Lively Tales About Dead Teams

1995-2001 Orlando Solar Bears

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International Hockey League (1994-2001)

Born: December 1994 – IHL expansion franchise.
Folded:
June 5, 2001

Arena: Orlando Arena (15,820)

Team Colors: “Solar Purple, Seafoam Green, Sunset Orange, Growling Grey, Ice Blue & Solar Eclipse Black”

Owner: Rich DeVos

 

The Orlando Solar Bears were a minor league hockey team that operated for six seasons at the Orlando Arena/TD Waterhouse Centre from 1995 to 2001.  The Solar Bears were a consistently terrific team on the ice, but the team’s novelty factor in the Orlando community wore off quickly.  Attendance dropped from an announced average of 10,460 in the Solar Bears’ debut season of 1995-96 to only 5,156 during the club’s final winter in 2000-01, when the Solar Bears won the final International Hockey League Turner Cup championship.

The Solar Bears were owned by the DeVos family, who also owned and operated the Orlando Magic of the NBA.  Patriarch Rich DeVos co-founded the $6 billion Amway direct sales empire in 1959.  DeVos bought into the International Hockey League (IHL) at the top of a bubble market purchasing the Orlando franchise for $6 million in December 1994.  The IHL dated back to 1945 and as recently as the mid-1980’s had been a thrifty bus league confined to icy industrial cities of the upper Midwest like Muskegon and Kalamazoo.  In the early 1990’s, the league became an air travel league, attracted NBA ownership including Larry Miller (Salt Lake City) and Palace Sports & Entertainment (Detroit), and began charging multi-million dollar expansion fees.  The IHL’s newfound hubris was fueled by the NHL lockout during the 1994-95 season, which helped the minor league draw a record 5.85 million fans during the winter of 1994-95.  The league began to expand more aggressively into major non-traditional hockey markets like Orlando, Las Vegas and San Francisco.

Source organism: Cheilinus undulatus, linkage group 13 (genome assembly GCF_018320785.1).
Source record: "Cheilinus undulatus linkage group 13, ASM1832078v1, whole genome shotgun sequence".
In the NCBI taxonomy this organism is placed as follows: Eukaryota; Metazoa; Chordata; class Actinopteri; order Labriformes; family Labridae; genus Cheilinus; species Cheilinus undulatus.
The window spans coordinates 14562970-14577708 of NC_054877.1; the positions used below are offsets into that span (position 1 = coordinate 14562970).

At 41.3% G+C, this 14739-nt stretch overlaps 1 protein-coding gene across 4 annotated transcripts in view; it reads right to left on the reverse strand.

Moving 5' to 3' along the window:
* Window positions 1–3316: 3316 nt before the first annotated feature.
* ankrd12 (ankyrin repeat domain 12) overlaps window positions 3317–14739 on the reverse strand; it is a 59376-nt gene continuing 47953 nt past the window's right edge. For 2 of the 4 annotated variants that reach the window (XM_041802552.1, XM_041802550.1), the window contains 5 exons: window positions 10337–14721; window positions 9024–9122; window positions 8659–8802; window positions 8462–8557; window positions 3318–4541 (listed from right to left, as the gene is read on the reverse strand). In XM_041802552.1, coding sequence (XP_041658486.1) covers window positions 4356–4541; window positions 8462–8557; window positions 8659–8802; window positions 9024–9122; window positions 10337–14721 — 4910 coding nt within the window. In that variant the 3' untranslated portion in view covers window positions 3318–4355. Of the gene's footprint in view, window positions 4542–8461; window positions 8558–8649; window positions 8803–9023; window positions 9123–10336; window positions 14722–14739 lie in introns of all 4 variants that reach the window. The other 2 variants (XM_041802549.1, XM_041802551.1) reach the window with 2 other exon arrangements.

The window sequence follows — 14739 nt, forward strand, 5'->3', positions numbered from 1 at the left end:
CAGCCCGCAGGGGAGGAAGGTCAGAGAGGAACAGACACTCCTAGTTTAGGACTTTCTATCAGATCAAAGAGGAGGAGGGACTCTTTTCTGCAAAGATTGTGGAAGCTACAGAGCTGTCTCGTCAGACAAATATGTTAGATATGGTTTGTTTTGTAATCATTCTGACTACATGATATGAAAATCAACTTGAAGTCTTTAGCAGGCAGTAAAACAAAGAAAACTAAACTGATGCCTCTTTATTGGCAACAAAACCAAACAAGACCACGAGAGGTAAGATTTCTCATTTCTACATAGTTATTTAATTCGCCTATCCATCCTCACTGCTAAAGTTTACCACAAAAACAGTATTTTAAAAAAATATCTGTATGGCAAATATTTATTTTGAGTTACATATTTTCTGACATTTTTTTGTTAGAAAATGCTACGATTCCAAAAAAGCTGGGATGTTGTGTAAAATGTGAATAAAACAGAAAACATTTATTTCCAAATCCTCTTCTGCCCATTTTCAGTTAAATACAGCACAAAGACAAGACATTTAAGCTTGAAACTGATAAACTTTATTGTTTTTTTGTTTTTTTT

Rich DeVos’ Orlando franchise would be the 19th franchise in the IHL and it marked the crest of the wave.  The IHL never grew beyond 19 clubs and it only sold one more expansion franchise during its final six seasons, which also went to the DeVos family for their home state of Michigan.

The Solar Bears were competitive right out of the gates under Head Coach Curt Fraser in 1995-96.  The team came out flat in its home debut at the Orlando Arena on October 6th, 1995, dropping a 5-1 decision to the Detroit Vipers in front of an announced crowd of 14,119.  But overall the team was terrific, winning the Central Division with a 52-24-6 record en route to the IHL’s Turner Cup finals in their debut season.  26-year old Craig Fisher led the IHL with an astounding 74 goals in 82 games.

In the finals, the Solar Bears ran into the Utah Grizzlies, losing in a four-game sweep.  But the series was closer than the final result indicated, with three of the four games going into sudden death overtime.  Games one and two took place in Orlando, drawing large crowds of 14,211 and 11,964 respectively.

The Solar Bears continued their winning ways throughout the rest of the 1990’s, never finishing lower than second place in their division.  In 1999, the Solar Bears returned to the Turner Cup finals for the second time, falling to the Houston Aeros in a best-of-seven series that went the distance.